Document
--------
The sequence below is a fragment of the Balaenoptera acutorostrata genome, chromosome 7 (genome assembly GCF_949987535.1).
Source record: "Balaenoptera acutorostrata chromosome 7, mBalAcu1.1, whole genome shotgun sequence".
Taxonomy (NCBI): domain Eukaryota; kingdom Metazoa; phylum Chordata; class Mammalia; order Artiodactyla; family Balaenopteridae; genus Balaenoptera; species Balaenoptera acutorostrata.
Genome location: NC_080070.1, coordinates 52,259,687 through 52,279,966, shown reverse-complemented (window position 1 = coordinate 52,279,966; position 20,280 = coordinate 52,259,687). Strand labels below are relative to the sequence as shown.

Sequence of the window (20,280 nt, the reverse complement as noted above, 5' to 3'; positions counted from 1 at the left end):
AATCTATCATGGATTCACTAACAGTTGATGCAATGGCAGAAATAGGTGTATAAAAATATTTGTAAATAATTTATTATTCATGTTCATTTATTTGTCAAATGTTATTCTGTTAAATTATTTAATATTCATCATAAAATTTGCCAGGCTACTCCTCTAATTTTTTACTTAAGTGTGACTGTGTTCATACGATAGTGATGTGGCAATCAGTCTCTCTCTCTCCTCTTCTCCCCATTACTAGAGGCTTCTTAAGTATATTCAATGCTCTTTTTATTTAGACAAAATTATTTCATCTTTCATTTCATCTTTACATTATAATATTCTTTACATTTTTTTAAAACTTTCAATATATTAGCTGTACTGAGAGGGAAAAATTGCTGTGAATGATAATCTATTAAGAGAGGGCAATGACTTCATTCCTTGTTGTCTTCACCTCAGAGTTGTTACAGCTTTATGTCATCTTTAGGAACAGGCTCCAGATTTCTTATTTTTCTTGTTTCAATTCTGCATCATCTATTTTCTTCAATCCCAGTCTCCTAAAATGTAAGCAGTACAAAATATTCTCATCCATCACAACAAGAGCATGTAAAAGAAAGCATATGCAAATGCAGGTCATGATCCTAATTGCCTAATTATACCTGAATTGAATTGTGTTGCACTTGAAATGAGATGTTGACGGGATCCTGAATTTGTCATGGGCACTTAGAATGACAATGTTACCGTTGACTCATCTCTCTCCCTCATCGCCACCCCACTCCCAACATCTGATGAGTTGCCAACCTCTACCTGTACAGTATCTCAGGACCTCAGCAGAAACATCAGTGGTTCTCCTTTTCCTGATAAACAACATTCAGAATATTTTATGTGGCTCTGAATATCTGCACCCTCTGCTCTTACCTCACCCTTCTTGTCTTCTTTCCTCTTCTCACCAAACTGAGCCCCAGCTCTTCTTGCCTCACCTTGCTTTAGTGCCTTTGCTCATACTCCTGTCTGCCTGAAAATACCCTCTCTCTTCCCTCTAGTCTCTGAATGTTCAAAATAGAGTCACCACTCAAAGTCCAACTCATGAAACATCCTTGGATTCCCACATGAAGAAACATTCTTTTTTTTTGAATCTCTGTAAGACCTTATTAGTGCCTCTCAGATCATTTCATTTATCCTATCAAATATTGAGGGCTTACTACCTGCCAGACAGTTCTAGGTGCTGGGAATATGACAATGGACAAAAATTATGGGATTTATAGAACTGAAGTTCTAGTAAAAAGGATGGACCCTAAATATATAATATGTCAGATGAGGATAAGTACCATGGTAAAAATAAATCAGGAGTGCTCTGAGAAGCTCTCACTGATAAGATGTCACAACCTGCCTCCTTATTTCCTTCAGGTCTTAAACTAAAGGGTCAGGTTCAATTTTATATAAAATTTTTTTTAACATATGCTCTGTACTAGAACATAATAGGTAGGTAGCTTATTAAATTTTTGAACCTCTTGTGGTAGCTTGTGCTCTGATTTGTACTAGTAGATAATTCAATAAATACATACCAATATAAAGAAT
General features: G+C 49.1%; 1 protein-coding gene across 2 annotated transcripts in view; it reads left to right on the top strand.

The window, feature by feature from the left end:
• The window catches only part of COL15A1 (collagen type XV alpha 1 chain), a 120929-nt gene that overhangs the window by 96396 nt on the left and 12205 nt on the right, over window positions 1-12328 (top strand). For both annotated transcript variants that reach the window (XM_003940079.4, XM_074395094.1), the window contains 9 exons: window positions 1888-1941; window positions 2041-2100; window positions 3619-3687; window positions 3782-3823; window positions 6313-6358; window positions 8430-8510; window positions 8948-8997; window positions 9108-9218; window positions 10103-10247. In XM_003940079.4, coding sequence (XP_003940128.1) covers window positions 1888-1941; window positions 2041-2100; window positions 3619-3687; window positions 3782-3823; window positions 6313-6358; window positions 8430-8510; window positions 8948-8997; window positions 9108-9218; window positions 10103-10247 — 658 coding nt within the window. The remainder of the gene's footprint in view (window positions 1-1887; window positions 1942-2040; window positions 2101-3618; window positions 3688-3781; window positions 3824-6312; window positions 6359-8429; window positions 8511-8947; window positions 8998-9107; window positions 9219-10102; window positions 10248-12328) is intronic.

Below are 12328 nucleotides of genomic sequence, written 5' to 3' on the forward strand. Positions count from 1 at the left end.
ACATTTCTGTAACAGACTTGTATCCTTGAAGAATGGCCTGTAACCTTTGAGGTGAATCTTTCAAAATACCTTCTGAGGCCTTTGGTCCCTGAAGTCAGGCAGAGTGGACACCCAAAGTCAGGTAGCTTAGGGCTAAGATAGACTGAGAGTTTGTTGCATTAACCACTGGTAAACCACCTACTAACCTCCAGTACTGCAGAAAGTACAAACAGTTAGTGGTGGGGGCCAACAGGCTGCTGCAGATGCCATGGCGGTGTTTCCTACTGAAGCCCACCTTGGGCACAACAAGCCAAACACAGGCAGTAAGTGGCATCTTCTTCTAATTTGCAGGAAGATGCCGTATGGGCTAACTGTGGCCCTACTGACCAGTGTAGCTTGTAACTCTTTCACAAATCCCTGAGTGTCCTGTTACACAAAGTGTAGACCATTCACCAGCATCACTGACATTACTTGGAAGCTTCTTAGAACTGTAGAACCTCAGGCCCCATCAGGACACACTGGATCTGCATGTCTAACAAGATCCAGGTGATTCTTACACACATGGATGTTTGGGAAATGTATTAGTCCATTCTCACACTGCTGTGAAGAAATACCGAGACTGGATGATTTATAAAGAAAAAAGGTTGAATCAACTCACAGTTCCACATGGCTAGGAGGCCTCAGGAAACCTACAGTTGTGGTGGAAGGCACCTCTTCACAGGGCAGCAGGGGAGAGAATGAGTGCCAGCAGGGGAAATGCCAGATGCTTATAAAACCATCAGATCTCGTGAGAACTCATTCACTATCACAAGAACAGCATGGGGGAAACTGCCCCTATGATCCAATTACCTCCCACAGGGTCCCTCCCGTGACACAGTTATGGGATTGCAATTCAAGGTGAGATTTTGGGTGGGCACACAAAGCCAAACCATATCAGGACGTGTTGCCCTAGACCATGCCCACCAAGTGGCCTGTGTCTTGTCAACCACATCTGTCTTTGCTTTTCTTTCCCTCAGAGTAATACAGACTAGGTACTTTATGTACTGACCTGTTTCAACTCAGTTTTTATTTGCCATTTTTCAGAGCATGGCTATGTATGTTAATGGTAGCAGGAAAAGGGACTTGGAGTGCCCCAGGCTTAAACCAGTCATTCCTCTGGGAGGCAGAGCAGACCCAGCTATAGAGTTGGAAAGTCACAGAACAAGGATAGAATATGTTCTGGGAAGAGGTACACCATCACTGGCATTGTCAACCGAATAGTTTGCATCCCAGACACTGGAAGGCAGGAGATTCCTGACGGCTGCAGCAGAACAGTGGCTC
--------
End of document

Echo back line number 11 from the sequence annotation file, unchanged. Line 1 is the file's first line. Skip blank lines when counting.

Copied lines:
ACATTTCTGTAACAGACTTGTATCCTTGAAGAATGGCCTGTAACCTTTGAGGTGAATCTTTCAAAATACCTTCTGAGGCCTTTGGTCCCTGAAGTCAGGCAGAGTGGACACCCAAAGTCAGGTAGCTTAGGGCTAAGATAGACTGAGAGTTTGTTGCATTAACCACTGGTAAACCACCTACTAACCTCCAGTACTGCAGAAAGTACAAACAGTTAGTGGTGGGGGCCAACAGGCTGCTGCAGATGCCATGGCGGTGTTTCCTACTGAAGCCCACCTTGGGCACAACAAGCCAAACACAGGCAGTAAGTGGCATCTTCTTCTAATTTGCAGGAAGATGCCGTATGGGCTAACTGTGGCCCTACTGACCAGTGTAGCTTGTAACTCTTTCACAAATCCCTGAGTGTCCTGTTACACAAAGTGTAGACCATTCACCAGCATCACTGACATTACTTGGAAGCTTCTTAGAACTGTAGAACCTCAGGCCCCATCAGGACACACTGGATCTGCATGTCTAACAAGATCCAGGTGATTCTTACACACATGGATGTTTGGGAAATGTATTAGTCCATTCTCACACTGCTGTGAAGAAATACCGAGACTGGATGATTTATAAAGAAAAAAGGTTGAATCAACTCACAGTTCCACATGGCTAGGAGGCCTCAGGAAACCTACAGTTGTGGTGGAAGGCACCTCTTCACAGGGCAGCAGGGGAGAGAATGAGTGCCAGCAGGGGAAATGCCAGATGCTTATAAAACCATCAGATCTCGTGAGAACTCATTCACTATCACAAGAACAGCATGGGGGAAACTGCCCCTATGATCCAATTACCTCCCACAGGGTCCCTCCCGTGACACAGTTATGGGATTGCAATTCAAGGTGAGATTTTGGGTGGGCACACAAAGCCAAACCATATCAGGACGTGTTGCCCTAGACCATGCCCACCAAGTGGCCTGTGTCTTGTCAACCACATCTGTCTTTGCTTTTCTTTCCCTCAGAGTAATACAGACTAGGTACTTTATGTACTGACCTGTTTCAACTCAGTTTTTATTTGCCATTTTTCAGAGCATGGCTATGTATGTTAATGGTAGCAGGAAAAGGGACTTGGAGTGCCCCAGGCTTAAACCAGTCATTCCTCTGGGAGGCAGAGCAGACCCAGCTATAGAGTTGGAAAGTCACAGAACAAGGATAGAATATGTTCTGGGAAGAGGTACACCATCACTGGCATTGTCAACCGAATAGTTTGCATCCCAGACACTGGAAGGCAGGAGATTCCTGACGGCTGCAGCAGAACAGTGGCTC